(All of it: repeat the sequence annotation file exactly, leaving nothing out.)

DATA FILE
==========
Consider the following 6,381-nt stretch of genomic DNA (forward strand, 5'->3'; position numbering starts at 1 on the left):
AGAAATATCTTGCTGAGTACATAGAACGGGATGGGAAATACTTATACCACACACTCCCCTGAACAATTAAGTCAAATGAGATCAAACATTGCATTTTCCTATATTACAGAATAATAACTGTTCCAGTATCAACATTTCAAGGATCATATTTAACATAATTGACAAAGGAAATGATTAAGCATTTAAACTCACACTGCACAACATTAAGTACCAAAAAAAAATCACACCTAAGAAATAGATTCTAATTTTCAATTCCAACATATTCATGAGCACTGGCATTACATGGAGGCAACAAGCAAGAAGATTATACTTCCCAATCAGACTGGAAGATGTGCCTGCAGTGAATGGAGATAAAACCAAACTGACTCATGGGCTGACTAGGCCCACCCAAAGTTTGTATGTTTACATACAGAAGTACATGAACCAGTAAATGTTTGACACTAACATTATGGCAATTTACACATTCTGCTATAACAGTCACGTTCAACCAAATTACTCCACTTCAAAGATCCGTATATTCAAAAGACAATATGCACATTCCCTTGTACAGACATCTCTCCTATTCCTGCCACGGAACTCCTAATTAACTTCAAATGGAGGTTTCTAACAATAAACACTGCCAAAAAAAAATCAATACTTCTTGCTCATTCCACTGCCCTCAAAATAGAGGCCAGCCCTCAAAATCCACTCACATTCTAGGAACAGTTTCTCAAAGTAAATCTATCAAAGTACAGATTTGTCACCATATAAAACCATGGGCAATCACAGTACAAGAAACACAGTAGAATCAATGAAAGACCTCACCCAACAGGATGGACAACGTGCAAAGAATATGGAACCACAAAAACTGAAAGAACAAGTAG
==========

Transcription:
Consider the following 6,381-nt stretch of genomic DNA (forward strand, 5'->3'; position numbering starts at 1 on the left):
AGAAATATCTTGCTGAGTACATAGAACGGGATGGGAAATACTTATACCACACACTCCCCTGAACAATTAAGTCAAATGAGATCAAACATTGCATTTTCCTATATTACAGAATAATAACTGTTCCAGTATCAACATTTCAAGGATCATATTTAACATAATTGACAAAGGAAATGATTAAGCATTTAAACTCACACTGCACAACATTAAGTACCAAAAAAAAATCACACCTAAGAAATAGATTCTAATTTTCAATTCCAACATATTCATGAGCACTGGCATTACATGGAGGCAACAAGCAAGAAGATTATACTTCCCAATCAGACTGGAAGATGTGCCTGCAGTGAATGGAGATAAAACCAAACTGACTCATGGGCTGACTAGGCCCACCCAAAGTTTGTATGTTTACATACAGAAGTACATGAACCAGTAAATGTTTGACACTAACATTATGGCAATTTACACATTCTGCTATAACAGTCACGTTCAACCAAATTACTCCACTTCAAAGATCCGTATATTCAAAAGACAATATGCACATTCCCTTGTACAGACATCTCTCCTATTCCTGCCACGGAACTCCTAATTAACTTCAAATGGAGGTTTCTAACAATAAACACTGCCAAAAAAAAATCAATACTTCTTGCTCATTCCACTGCCCTCAAAATAGAGGCCAGCCCTCAAAATCCACTCACATTCTAGGAACAGTTTCTCAAAGTAAATCTATCAAAGTACAGATTTGTCACCATATAAAACCATGGGCAATCACAGTACAAGAAACACAGTAGAATCAATGAAAGACCTCACCCAACAGGATGGACAACGTGCAAAGAATATGGAACCACAAAAACTGAAAGAACAAGTAG